The end of the season draws near with more exciting racing today in the Ladies’ 15K and Men’s 30K pursuit at Birch Hill in Fairbanks. The 3.5K course included plenty of challenging terrain coiling around and through the stadium area, where spectators and coaches could view the race by walking between two points along a single corridor. The races started at 5pm and 6:15, were mass-start format, and covered nearly entirely different loops for the classic and freestyle portions while retaining the spectator-friendly atmosphere.
Liz Stephen, coming off an exceptional 15th place in the same pursuit event at World Championships this year in in Liberec, put down another amazing skate attack on Kristina Strandberg for the win and national title. Kikkan Randall took a surprisingly dominant early lead in front of a fairly congealed field up the first climb, but was caught by Swede Strandberg and elite newcomer Holly Brooks. In a true Scandinavian style, Strandberg relentlessly pushed the pace from the start with Kikkan Randall and Holly Brooks in tow. Strandberg’s effort broke the three skiers from the pack early enough to impose an intimidating lead on the rest of the field.
For the first portion of the race it appeared that Strandberg, Randall, and Brooks would be fighting throughout for the win. Following the leaders, Rebecca Dussault, Caitlin Compton, Liz Stephen, and Morgan Smyth quickly formed into a chase pack and seemed quite comfortable with their slowly growing gap in front of Tazlina Mannix, Edel Espy. Both Mannix and Dussault remained well in the hunt for their leaders throughout the race and skied strongly and consistent throughout.
But, immediately following the exchange Liz Stephen started to make the decisive move that would make the race for her, Strandberg, Randall and Brooks. In an impressively consistent threshold performance she quickly passed the leaders and continued to steadily open the gap until the finish. Brooks, in her first significant effort at a National Championships, held on as long as possible to Kikkan’s chase of Strandberg, and the duo eventually managed to make up a significant amount of the time they lost early in the race before crossing the finish line.
Brooks, a coach at APU, never considered herself in the mix until her extremely close second place behind Rebecca Dussault at this year’s Birkie. Today Brooks finished 35 seconds in front of the same Rebecca Dussault, who’s skis were stuck at the Anchorage Airport until this morning after the volcanic eruptions caused all flights to be grounded.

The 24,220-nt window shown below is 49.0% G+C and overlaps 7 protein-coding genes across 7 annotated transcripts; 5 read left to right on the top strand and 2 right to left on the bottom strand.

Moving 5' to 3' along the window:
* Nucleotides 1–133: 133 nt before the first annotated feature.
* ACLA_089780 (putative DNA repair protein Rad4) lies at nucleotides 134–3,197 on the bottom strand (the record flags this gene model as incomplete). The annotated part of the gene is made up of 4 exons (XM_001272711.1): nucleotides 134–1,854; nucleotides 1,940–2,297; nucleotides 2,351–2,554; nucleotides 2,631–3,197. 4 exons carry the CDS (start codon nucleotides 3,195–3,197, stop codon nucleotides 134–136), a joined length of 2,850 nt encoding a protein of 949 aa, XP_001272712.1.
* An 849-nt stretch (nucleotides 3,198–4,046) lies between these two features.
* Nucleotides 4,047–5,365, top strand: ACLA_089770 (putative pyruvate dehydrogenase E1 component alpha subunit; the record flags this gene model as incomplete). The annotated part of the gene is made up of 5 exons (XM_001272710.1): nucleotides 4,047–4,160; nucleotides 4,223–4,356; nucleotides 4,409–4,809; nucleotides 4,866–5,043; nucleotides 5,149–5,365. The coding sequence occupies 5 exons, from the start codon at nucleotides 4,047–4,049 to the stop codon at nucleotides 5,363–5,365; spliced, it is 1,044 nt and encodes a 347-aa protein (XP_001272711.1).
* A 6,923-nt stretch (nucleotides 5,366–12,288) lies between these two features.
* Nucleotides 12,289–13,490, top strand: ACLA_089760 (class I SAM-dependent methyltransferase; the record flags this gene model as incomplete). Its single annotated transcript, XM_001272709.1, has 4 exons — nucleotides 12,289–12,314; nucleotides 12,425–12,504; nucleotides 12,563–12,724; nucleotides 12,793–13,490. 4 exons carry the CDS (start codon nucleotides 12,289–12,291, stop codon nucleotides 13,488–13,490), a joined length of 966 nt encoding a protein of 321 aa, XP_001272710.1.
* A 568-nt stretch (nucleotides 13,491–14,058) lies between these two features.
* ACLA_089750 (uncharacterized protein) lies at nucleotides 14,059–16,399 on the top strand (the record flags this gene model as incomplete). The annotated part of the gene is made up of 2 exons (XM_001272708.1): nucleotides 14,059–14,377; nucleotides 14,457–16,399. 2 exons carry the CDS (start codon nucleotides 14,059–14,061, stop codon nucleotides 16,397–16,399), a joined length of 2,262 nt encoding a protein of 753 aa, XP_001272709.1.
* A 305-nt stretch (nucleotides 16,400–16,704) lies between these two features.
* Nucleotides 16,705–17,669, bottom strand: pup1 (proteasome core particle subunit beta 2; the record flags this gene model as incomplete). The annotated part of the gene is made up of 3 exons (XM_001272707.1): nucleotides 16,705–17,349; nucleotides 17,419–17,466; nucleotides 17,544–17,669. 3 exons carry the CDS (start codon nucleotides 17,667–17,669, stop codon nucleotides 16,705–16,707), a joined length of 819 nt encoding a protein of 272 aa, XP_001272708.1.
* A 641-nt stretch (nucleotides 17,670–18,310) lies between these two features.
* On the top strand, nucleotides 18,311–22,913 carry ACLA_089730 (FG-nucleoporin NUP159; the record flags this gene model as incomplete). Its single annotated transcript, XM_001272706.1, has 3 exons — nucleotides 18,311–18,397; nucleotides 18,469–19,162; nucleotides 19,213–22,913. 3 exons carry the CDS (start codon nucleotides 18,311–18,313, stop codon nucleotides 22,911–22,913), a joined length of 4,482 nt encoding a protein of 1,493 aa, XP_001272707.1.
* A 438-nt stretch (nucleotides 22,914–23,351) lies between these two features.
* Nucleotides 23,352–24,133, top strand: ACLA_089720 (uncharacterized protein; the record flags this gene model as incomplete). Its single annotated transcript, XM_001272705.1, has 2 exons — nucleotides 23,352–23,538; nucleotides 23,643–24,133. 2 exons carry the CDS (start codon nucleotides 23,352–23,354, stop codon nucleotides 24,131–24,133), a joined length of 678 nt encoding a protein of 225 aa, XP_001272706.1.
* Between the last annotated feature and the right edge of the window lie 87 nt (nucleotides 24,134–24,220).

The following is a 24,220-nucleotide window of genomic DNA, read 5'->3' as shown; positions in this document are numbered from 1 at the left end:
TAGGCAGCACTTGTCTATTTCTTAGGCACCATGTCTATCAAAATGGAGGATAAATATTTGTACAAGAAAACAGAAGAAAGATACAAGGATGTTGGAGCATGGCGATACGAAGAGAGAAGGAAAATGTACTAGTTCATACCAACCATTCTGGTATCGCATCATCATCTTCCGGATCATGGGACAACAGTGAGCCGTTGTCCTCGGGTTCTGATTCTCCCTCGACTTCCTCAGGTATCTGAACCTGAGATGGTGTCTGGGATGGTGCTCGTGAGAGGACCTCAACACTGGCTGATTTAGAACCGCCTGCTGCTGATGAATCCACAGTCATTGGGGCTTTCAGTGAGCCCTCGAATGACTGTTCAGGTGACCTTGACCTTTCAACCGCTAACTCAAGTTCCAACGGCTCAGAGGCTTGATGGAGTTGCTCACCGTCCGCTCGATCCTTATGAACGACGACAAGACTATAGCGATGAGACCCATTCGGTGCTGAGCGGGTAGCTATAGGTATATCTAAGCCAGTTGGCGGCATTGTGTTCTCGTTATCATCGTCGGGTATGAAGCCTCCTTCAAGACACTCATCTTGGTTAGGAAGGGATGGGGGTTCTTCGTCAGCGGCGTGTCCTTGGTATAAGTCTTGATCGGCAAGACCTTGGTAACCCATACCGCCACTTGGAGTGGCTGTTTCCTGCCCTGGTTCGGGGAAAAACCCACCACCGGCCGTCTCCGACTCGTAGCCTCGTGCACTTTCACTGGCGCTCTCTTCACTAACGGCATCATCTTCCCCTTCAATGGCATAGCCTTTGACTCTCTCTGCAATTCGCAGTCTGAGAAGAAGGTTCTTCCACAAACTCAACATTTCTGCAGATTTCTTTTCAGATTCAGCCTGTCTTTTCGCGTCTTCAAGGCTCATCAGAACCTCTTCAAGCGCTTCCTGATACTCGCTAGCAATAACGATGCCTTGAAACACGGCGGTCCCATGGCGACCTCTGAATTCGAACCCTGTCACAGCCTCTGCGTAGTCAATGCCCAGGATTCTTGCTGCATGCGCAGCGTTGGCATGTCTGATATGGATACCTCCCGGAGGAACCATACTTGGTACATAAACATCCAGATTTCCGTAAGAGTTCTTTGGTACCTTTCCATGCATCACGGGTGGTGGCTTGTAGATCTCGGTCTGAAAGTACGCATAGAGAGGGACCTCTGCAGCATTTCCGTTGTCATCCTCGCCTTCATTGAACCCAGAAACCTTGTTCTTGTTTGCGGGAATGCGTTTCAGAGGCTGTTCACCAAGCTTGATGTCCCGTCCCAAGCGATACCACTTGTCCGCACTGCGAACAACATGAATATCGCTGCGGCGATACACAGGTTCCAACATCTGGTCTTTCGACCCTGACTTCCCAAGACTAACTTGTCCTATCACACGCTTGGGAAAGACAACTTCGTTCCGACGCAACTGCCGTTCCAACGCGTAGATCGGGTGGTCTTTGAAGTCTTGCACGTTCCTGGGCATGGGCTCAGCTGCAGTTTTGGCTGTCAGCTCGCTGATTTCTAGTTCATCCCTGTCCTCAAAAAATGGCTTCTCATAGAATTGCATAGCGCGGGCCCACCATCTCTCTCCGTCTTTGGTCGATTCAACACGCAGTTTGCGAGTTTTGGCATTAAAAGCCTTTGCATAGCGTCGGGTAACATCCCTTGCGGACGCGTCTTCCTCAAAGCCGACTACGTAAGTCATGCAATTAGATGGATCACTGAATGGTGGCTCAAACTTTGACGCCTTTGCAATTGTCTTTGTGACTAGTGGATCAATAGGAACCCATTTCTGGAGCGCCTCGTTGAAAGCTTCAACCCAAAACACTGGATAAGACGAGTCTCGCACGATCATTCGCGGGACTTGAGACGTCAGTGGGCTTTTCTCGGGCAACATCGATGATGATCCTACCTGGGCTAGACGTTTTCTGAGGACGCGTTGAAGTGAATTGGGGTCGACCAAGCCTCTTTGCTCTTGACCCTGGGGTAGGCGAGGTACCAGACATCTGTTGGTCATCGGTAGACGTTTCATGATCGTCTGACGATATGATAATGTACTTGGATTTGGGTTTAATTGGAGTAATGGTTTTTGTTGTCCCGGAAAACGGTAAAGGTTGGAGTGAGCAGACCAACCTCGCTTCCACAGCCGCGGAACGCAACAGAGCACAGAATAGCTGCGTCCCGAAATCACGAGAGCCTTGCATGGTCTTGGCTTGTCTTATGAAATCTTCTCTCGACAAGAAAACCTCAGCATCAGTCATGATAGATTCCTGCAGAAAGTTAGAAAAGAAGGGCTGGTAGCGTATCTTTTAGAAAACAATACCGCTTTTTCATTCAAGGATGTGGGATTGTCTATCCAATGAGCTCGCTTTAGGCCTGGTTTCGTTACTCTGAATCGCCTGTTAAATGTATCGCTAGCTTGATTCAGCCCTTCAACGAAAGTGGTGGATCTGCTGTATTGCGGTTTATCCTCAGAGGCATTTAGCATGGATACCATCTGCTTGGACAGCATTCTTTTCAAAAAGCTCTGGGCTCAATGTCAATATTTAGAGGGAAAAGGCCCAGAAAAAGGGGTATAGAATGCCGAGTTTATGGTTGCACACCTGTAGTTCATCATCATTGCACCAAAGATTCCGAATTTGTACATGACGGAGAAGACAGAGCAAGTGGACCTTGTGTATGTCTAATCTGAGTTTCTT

“I can’t believe I’m skliing with Kikkan. It was all I could do to hang on, you know?” Brooks remembers her race. “The hill over on competition loop was were it really started to hurt, because it was so soft. I couldn’t be happier about the race today.”
Meanwhile, riding on air following her performances this week, Liz Stephen lead an exciting and well-deserved competitive win. “I Tried to hang on the classic and put it to ’em in the skate since I’m not as strong on classic skis as they are right now. I was just hoping they wouldn’t get too big of a gap on the classic lap so I could catch them in the skate,” she commented during the awards ceremony after the mens’ race.
While the women’s race was run in a straight-forward guts and all-glory fashion, and it’s hard to find where to lay the spotlight for today. While Leif Zimmermann fought an outstanding battle through bonks and dropping off the lead with James Southam to take the national title, Ivan Babikov put on a performance that was simply from another dimension.
Babikov held in with the leaders including fellow Canadian teammate Graham Nishikawa through the classic portion, but was all too eager to hit the skate portion charging. He was so eager, in fact, that he went in for the equipment exchange one lap early.
“Babikov really hammered the 3rd climb to the tower and split the group. That’s when I fell off the back a few times,” remembered Zimmermann of the 3rd classic lap. “He must have thought it was his last classic leg before he went in for the exchange.” But once he realized his mistake, he jumped back in line and was only a few seconds back after 300 meters of that final classic leg.
The Russian-born Canadian citizen is known as one of the fastest exchangers on the World Cup, and he might have just made it out of the box in under a second. But, as quickly as the skate leg began for Babikov, so also ends his role in this race story. Just let your imagination take you were it will, as long as while you are out there imagining, make sure he’s in front. Way in front.